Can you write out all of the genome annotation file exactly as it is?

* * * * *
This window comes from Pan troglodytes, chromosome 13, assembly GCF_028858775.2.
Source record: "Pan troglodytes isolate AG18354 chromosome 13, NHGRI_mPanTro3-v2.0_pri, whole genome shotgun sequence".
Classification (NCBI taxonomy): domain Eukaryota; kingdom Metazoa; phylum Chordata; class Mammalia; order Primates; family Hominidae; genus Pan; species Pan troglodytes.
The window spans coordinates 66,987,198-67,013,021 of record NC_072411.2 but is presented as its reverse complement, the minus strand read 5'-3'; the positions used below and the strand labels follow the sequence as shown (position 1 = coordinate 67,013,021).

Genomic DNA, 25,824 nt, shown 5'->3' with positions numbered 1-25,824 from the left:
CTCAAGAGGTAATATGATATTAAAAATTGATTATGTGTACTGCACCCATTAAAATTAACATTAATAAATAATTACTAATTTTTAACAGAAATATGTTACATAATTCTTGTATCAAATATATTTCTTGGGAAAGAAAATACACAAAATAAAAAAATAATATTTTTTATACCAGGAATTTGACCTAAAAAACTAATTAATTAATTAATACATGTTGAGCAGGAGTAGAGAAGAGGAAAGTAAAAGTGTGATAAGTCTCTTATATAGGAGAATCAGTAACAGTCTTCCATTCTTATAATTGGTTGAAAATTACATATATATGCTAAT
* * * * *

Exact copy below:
This window comes from Pan troglodytes, chromosome 13, assembly GCF_028858775.2.
Source record: "Pan troglodytes isolate AG18354 chromosome 13, NHGRI_mPanTro3-v2.0_pri, whole genome shotgun sequence".
Classification (NCBI taxonomy): domain Eukaryota; kingdom Metazoa; phylum Chordata; class Mammalia; order Primates; family Hominidae; genus Pan; species Pan troglodytes.
The window spans coordinates 66,987,198-67,013,021 of record NC_072411.2 but is presented as its reverse complement, the minus strand read 5'-3'; the positions used below and the strand labels follow the sequence as shown (position 1 = coordinate 67,013,021).

Genomic DNA, 25,824 nt, shown 5'->3' with positions numbered 1-25,824 from the left:
CTCAAGAGGTAATATGATATTAAAAATTGATTATGTGTACTGCACCCATTAAAATTAACATTAATAAATAATTACTAATTTTTAACAGAAATATGTTACATAATTCTTGTATCAAATATATTTCTTGGGAAAGAAAATACACAAAATAAAAAAATAATATTTTTTATACCAGGAATTTGACCTAAAAAACTAATTAATTAATTAATACATGTTGAGCAGGAGTAGAGAAGAGGAAAGTAAAAGTGTGATAAGTCTCTTATATAGGAGAATCAGTAACAGTCTTCCATTCTTATAATTGGTTGAAAATTACATATATATGCTAAT